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Evangelicals and Race Theory

For many years, apart from sporadic eruptions in American society, the issue of race has played Banquo’s ghost at the American evangelical banquet: an unsettling, unwelcome, somewhat passive guest. But recent trends in American public opinion, fueled by reports of police violence, have made race . . . . Continue Reading »

Adversary Culture in 2020

The unrest that erupted in late May 2020 started in ­Minneapolis, my hometown, with the death of George Floyd in police custody. In the protests and riots that followed, Black Lives Matter and Antifa were the shock troops, “police brutality” the rallying cry. It seemed at first an uprising from . . . . Continue Reading »

Letters

Catesby Leigh notes in his essay “Monumental Contrast” (October) that the removal of the Theodore Roosevelt Memorial in New York City is a sign that the “monumental aesthetic” in public art is an “endangered species.” Those of us in the art world know only too well that in civic art the . . . . Continue Reading »

Colorblind and Tone-Deaf

In November 2019, a controversy broke out at the annual conference of the Society for Music Theory. The plenary lecture, delivered by Hunter College professor Philip Ewell, alleged the existence of elitism, color blindness, ­Eurocentrism, racism, and xenophobia in the field of music theory in North . . . . Continue Reading »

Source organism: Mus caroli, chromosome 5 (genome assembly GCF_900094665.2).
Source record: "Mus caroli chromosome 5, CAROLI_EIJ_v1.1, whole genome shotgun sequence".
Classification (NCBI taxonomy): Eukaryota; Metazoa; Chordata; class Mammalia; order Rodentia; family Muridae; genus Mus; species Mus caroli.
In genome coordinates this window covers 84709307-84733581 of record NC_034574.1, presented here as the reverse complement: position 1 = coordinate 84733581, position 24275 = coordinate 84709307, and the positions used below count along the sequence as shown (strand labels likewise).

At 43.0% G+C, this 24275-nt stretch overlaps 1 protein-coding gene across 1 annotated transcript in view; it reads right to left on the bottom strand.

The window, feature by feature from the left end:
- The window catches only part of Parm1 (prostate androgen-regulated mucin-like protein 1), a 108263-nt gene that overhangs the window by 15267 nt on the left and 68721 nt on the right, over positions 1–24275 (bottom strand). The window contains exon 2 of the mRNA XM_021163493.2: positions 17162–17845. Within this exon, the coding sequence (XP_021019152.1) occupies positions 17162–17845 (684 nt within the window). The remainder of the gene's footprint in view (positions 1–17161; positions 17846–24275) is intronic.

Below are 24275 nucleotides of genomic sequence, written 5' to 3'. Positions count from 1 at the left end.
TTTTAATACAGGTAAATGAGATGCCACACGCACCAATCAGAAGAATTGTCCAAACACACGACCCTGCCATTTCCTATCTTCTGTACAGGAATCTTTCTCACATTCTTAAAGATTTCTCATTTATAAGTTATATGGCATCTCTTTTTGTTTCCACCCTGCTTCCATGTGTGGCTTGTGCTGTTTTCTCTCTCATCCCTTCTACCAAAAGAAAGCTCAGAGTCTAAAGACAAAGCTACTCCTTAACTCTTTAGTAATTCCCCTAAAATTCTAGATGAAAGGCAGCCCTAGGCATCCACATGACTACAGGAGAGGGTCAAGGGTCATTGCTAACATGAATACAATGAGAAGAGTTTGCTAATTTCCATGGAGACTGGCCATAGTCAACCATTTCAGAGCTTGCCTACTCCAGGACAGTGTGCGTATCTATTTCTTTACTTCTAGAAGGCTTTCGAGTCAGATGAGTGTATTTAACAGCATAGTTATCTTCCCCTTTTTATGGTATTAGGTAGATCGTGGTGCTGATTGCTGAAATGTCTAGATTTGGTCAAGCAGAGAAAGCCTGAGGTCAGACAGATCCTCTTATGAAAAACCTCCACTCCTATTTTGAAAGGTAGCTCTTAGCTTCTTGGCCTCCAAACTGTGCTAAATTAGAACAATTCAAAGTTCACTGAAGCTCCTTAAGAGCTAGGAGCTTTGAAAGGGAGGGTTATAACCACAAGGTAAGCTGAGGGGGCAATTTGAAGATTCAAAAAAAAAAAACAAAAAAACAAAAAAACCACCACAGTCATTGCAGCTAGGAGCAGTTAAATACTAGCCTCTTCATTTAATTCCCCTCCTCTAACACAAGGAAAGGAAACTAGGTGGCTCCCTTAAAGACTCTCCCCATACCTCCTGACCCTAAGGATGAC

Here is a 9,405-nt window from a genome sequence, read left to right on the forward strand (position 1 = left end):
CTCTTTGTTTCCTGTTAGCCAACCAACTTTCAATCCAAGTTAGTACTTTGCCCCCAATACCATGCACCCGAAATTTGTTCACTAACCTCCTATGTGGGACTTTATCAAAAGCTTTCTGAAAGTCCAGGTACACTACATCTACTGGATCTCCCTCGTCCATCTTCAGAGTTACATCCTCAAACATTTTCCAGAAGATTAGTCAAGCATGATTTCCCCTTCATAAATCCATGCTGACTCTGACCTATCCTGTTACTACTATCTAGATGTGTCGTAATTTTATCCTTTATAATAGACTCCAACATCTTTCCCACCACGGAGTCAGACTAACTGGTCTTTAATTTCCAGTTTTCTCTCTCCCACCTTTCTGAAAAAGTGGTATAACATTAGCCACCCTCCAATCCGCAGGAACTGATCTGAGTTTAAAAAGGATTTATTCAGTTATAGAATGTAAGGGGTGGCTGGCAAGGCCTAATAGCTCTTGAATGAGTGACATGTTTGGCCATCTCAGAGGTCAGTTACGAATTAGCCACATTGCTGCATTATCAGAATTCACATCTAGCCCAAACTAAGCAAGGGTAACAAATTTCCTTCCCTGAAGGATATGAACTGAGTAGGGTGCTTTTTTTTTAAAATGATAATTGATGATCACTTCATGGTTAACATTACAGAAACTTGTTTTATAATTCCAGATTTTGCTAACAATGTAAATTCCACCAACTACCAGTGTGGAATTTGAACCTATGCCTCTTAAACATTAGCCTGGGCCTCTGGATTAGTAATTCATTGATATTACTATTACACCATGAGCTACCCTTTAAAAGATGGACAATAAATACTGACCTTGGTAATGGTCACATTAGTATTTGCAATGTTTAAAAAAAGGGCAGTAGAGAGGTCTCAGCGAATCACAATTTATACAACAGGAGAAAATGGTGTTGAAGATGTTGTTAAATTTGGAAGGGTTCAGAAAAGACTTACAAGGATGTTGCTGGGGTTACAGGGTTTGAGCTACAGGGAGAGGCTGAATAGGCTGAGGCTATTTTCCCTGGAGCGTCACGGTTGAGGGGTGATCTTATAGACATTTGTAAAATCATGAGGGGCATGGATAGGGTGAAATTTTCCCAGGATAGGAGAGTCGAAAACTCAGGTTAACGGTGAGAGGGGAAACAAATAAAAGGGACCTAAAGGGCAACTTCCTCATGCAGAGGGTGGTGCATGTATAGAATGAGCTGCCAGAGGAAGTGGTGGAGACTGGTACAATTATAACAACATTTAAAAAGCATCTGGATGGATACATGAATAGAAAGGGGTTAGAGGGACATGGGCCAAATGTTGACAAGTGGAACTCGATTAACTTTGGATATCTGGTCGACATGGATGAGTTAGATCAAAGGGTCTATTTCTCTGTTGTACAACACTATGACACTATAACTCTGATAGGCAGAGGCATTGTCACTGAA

Antiracist Hysteria

Nineteenth-century France was the scene of bitter cultural and political conflict. The German invasion in 1870 inflicted a humiliating defeat on the French army. As the Germans put Paris under siege, the Second Empire of Napoleon III collapsed. Radical anti-Catholic leftists took control of the . . . . Continue Reading »

Against Racialism

Having fallen away from both Christianity and American civil religion, liberals in the United States are looking for something to believe in. The death of George Floyd on May 25 occasioned a religious awakening. Despite the coronavirus pandemic, Americans took to the streets by the tens and hundreds . . . . Continue Reading »

The Woke Script

It was late May and early June. Black Lives Matter protests were gripping cities across the nation. They were accompanied by violence and destruction, yet the media cheered and mayors announced their support. Polling indicated that the American public was sympathetic. But aside from ­spontaneous . . . . Continue Reading »

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